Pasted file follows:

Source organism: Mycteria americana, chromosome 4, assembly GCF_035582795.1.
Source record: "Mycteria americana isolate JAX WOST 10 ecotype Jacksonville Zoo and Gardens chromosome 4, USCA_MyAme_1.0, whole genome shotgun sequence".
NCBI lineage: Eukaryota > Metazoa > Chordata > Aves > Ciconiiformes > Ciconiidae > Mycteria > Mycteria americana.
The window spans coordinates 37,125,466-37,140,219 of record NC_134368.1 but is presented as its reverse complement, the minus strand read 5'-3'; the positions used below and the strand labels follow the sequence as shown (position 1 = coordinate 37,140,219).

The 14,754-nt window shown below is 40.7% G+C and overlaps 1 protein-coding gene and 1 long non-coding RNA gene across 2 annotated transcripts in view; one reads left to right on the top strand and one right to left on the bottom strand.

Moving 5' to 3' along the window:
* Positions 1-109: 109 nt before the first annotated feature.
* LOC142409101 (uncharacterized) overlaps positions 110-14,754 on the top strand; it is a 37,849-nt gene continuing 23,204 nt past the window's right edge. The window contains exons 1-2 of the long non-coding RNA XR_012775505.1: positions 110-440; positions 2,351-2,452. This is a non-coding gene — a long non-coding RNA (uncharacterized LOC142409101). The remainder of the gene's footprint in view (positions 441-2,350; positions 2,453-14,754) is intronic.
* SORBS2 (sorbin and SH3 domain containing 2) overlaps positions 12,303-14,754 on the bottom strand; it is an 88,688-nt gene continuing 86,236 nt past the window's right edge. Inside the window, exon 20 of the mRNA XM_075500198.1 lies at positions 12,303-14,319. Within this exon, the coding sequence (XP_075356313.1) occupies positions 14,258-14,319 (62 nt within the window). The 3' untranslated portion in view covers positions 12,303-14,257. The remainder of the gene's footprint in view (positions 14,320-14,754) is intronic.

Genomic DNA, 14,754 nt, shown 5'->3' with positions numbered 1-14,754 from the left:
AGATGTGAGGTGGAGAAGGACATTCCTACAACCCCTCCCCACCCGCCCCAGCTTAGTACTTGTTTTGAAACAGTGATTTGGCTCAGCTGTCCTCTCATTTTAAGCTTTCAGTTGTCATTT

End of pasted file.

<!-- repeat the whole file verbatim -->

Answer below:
Source organism: Mycteria americana, chromosome 4, assembly GCF_035582795.1.
Source record: "Mycteria americana isolate JAX WOST 10 ecotype Jacksonville Zoo and Gardens chromosome 4, USCA_MyAme_1.0, whole genome shotgun sequence".
NCBI lineage: Eukaryota > Metazoa > Chordata > Aves > Ciconiiformes > Ciconiidae > Mycteria > Mycteria americana.
The window spans coordinates 37,125,466-37,140,219 of record NC_134368.1 but is presented as its reverse complement, the minus strand read 5'-3'; the positions used below and the strand labels follow the sequence as shown (position 1 = coordinate 37,140,219).

The 14,754-nt window shown below is 40.7% G+C and overlaps 1 protein-coding gene and 1 long non-coding RNA gene across 2 annotated transcripts in view; one reads left to right on the top strand and one right to left on the bottom strand.

Moving 5' to 3' along the window:
* Positions 1-109: 109 nt before the first annotated feature.
* LOC142409101 (uncharacterized) overlaps positions 110-14,754 on the top strand; it is a 37,849-nt gene continuing 23,204 nt past the window's right edge. The window contains exons 1-2 of the long non-coding RNA XR_012775505.1: positions 110-440; positions 2,351-2,452. This is a non-coding gene — a long non-coding RNA (uncharacterized LOC142409101). The remainder of the gene's footprint in view (positions 441-2,350; positions 2,453-14,754) is intronic.
* SORBS2 (sorbin and SH3 domain containing 2) overlaps positions 12,303-14,754 on the bottom strand; it is an 88,688-nt gene continuing 86,236 nt past the window's right edge. Inside the window, exon 20 of the mRNA XM_075500198.1 lies at positions 12,303-14,319. Within this exon, the coding sequence (XP_075356313.1) occupies positions 14,258-14,319 (62 nt within the window). The 3' untranslated portion in view covers positions 12,303-14,257. The remainder of the gene's footprint in view (positions 14,320-14,754) is intronic.

Genomic DNA, 14,754 nt, shown 5'->3' with positions numbered 1-14,754 from the left:
AGATGTGAGGTGGAGAAGGACATTCCTACAACCCCTCCCCACCCGCCCCAGCTTAGTACTTGTTTTGAAACAGTGATTTGGCTCAGCTGTCCTCTCATTTTAAGCTTTCAGTTGTCATTT